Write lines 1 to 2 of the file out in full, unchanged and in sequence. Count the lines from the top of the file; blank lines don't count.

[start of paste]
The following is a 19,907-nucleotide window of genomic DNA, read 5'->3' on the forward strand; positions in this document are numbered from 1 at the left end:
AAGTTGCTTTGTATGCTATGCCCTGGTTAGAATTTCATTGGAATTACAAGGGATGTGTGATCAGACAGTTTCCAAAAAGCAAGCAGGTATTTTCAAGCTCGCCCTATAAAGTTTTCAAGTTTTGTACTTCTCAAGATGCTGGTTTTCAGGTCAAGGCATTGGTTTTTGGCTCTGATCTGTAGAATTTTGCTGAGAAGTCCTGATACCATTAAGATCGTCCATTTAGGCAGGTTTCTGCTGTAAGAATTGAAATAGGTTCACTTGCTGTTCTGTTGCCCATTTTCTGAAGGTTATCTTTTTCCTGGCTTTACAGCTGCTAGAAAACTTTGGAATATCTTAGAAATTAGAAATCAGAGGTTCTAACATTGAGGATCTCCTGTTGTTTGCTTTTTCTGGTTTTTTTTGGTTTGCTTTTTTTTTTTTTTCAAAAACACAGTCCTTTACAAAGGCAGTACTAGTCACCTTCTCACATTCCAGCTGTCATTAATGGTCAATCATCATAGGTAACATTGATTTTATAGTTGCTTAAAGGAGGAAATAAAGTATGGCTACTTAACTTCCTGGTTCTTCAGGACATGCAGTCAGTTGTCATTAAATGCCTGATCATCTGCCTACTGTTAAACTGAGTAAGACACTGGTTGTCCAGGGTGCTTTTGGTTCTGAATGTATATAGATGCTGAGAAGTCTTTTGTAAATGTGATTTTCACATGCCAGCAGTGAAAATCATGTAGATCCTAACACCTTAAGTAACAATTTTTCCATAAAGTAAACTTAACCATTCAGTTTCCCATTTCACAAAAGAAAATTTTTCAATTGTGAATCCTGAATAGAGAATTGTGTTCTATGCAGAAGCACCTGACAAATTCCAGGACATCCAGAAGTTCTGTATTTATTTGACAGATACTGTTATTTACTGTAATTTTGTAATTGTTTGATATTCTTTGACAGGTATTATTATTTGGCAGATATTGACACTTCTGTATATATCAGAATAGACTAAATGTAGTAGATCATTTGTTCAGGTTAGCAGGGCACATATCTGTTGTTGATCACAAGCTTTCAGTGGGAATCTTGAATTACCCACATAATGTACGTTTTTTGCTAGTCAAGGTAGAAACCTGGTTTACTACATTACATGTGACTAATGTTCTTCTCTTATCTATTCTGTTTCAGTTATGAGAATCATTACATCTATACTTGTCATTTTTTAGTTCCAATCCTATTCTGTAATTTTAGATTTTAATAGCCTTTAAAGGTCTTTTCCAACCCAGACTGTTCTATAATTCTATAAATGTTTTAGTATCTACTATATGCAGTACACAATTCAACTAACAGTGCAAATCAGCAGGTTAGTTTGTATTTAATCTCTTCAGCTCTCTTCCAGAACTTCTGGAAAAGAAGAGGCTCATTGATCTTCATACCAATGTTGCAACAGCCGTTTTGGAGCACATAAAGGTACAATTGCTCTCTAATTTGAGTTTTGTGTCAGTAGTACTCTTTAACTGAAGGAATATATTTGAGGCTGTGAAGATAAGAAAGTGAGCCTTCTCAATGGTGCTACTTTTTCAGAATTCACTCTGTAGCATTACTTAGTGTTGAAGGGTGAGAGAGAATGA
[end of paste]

The following is a 19,907-nucleotide window of genomic DNA, read 5'->3' on the forward strand; positions in this document are numbered from 1 at the left end:
AAGTTGCTTTGTATGCTATGCCCTGGTTAGAATTTCATTGGAATTACAAGGGATGTGTGATCAGACAGTTTCCAAAAAGCAAGCAGGTATTTTCAAGCTCGCCCTATAAAGTTTTCAAGTTTTGTACTTCTCAAGATGCTGGTTTTCAGGTCAAGGCATTGGTTTTTGGCTCTGATCTGTAGAATTTTGCTGAGAAGTCCTGATACCATTAAGATCGTCCATTTAGGCAGGTTTCTGCTGTAAGAATTGAAATAGGTTCACTTGCTGTTCTGTTGCCCATTTTCTGAAGGTTATCTTTTTCCTGGCTTTACAGCTGCTAGAAAACTTTGGAATATCTTAGAAATTAGAAATCAGAGGTTCTAACATTGAGGATCTCCTGTTGTTTGCTTTTTCTGGTTTTTTTTGGTTTGCTTTTTTTTTTTTTTCAAAAACACAGTCCTTTACAAAGGCAGTACTAGTCACCTTCTCACATTCCAGCTGTCATTAATGGTCAATCATCATAGGTAACATTGATTTTATAGTTGCTTAAAGGAGGAAATAAAGTATGGCTACTTAACTTCCTGGTTCTTCAGGACATGCAGTCAGTTGTCATTAAATGCCTGATCATCTGCCTACTGTTAAACTGAGTAAGACACTGGTTGTCCAGGGTGCTTTTGGTTCTGAATGTATATAGATGCTGAGAAGTCTTTTGTAAATGTGATTTTCACATGCCAGCAGTGAAAATCATGTAGATCCTAACACCTTAAGTAACAATTTTTCCATAAAGTAAACTTAACCATTCAGTTTCCCATTTCACAAAAGAAAATTTTTCAATTGTGAATCCTGAATAGAGAATTGTGTTCTATGCAGAAGCACCTGACAAATTCCAGGACATCCAGAAGTTCTGTATTTATTTGACAGATACTGTTATTTACTGTAATTTTGTAATTGTTTGATATTCTTTGACAGGTATTATTATTTGGCAGATATTGACACTTCTGTATATATCAGAATAGACTAAATGTAGTAGATCATTTGTTCAGGTTAGCAGGGCACATATCTGTTGTTGATCACAAGCTTTCAGTGGGAATCTTGAATTACCCACATAATGTACGTTTTTTGCTAGTCAAGGTAGAAACCTGGTTTACTACATTACATGTGACTAATGTTCTTCTCTTATCTATTCTGTTTCAGTTATGAGAATCATTACATCTATACTTGTCATTTTTTAGTTCCAATCCTATTCTGTAATTTTAGATTTTAATAGCCTTTAAAGGTCTTTTCCAACCCAGACTGTTCTATAATTCTATAAATGTTTTAGTATCTACTATATGCAGTACACAATTCAACTAACAGTGCAAATCAGCAGGTTAGTTTGTATTTAATCTCTTCAGCTCTCTTCCAGAACTTCTGGAAAAGAAGAGGCTCATTGATCTTCATACCAATGTTGCAACAGCCGTTTTGGAGCACATAAAGGTACAATTGCTCTCTAATTTGAGTTTTGTGTCAGTAGTACTCTTTAACTGAAGGAATATATTTGAGGCTGTGAAGATAAGAAAGTGAGCCTTCTCAATGGTGCTACTTTTTCAGAATTCACTCTGTAGCATTACTTAGTGTTGAAGGGTGAGAGAGAATGA